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Money stock is the total amount of money available in the economy of a particular country or region at a given point in time. Monitoring the level of the money stock is important for economic policy makers and financiers because it can indicate upcoming changes in the economy. The money stock is not just the government-issued paper and coin money. It can also include money substitutes such as bills of credit, travelers checks, and precious metals.
Several accepted ways of measuring money stock exist in the modern financial sector. These are known as monetary aggregates. Each has a different set of parameters defining what should and what should not be counted as part of the money stock. M0, pronounced M zero, is the narrowest definition. It includes only the physical cash and coinage available in the economy. With so much of the world's banking system digitized, M0 is an impractical definition that is rarely used except in theoretical cases.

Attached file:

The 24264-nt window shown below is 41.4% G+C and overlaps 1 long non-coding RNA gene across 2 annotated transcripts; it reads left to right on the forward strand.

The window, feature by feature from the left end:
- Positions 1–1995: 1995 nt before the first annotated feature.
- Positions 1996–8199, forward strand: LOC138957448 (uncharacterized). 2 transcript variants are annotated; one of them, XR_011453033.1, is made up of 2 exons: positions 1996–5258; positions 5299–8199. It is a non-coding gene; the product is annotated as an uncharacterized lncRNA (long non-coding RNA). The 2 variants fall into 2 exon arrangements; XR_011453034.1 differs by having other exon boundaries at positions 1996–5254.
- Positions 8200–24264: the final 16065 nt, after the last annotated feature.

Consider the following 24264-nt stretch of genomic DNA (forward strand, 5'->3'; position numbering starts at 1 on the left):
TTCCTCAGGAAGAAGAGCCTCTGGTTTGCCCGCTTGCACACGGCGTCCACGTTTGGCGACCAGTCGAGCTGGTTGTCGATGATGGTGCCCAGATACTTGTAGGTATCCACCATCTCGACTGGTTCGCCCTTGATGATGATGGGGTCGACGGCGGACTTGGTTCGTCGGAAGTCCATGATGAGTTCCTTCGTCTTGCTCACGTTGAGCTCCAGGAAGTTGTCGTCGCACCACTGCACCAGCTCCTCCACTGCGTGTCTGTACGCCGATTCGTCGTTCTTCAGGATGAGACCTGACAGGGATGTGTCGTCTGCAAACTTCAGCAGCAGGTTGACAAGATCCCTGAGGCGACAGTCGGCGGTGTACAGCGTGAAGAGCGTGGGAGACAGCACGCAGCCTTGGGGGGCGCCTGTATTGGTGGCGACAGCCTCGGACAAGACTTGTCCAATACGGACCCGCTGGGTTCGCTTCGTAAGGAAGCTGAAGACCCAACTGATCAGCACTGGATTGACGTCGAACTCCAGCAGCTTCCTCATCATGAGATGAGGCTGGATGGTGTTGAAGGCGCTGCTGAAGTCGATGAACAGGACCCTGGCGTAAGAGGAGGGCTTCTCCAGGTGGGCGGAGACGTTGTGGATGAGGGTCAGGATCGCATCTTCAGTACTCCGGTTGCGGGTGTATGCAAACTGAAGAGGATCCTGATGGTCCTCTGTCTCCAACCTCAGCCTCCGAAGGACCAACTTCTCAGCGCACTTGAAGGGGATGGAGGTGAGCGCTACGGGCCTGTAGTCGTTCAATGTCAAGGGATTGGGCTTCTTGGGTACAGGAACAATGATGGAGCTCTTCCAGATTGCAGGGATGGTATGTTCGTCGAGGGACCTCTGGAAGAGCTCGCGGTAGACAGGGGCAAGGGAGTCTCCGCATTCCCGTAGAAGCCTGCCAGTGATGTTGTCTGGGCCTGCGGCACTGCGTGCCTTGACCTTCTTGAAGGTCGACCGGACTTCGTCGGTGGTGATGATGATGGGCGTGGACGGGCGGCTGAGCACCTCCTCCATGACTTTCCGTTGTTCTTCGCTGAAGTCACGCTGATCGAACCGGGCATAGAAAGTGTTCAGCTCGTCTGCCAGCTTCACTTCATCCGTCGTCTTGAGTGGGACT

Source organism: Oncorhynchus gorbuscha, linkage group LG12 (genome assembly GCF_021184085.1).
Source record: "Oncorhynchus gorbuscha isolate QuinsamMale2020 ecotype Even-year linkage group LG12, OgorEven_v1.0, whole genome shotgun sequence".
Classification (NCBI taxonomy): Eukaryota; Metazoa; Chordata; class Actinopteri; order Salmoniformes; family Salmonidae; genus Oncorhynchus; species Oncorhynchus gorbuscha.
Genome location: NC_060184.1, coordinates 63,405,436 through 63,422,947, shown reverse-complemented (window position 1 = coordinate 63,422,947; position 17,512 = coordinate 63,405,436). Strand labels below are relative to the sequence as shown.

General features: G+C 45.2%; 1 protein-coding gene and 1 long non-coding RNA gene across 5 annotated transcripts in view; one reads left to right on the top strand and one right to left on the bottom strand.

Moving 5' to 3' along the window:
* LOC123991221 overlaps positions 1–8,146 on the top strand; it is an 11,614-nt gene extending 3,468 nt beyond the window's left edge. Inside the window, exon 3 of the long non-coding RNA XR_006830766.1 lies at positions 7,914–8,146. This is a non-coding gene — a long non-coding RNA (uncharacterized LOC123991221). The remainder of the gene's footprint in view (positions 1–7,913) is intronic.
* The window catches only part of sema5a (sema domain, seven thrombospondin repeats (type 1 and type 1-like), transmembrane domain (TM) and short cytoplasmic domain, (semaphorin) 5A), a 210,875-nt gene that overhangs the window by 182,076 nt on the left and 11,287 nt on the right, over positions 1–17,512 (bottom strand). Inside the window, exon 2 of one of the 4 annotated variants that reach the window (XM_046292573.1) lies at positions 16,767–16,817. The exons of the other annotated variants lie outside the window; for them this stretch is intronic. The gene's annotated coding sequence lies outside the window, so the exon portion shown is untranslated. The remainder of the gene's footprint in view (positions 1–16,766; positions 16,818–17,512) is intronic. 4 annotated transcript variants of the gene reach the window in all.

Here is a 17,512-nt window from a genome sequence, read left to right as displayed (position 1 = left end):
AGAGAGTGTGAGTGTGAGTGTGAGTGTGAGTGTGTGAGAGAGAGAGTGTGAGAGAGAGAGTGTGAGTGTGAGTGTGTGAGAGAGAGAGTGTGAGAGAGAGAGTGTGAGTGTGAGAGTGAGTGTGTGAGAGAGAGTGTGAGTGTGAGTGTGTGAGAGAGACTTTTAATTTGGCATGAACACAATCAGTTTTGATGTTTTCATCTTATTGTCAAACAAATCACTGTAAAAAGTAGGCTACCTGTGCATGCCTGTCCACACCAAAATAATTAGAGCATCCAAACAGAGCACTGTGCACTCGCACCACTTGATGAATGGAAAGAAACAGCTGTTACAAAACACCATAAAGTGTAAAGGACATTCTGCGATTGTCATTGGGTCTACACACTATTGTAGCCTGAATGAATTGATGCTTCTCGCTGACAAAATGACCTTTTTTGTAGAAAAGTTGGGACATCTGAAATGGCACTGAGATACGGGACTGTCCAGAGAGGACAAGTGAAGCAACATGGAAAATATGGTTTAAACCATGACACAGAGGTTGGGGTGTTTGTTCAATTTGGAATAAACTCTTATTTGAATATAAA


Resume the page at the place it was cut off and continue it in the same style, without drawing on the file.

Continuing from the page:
The more commonly used monetary aggregates are M1 and M2. M1 includes cash and coinage and adds any money that is stored in such a way as to be easily accessible, for example, in checking accounts or travelers checks. A slightly broader definition, M2 includes everything in M1 and adds the money stored in short-term savings accounts, certificates of deposit, and money market shares.
Data on changes in the M1 and M2 monetary aggregates are published every week by the major monetary institutes of various national economies. The United States Federal Reserve published its first statistics on money aggregates in 1943. Many countries had been publishing statistics for decades before the first international standards for calculating and publishing monetary aggregates were released in 2000 by the International Monetary Fund (IMF). The IMF is an organization made up of 187 countries that work together to create cooperation and stability among world economies.
Professionals in the financial sector monitor money stock as a way to predict changes in the economy. Shifts in the money supply of a country may affect inflation and price levels. For example, many economists agree that a rapid spike in the money supply is often accompanied by swift inflation. A well-known example of this occurred in Germany after World War II. The central bank of Germany issued huge quantities of money, partly to help fund the war reparations demanded of the country. Prices skyrocketed, and the economy became unstable.
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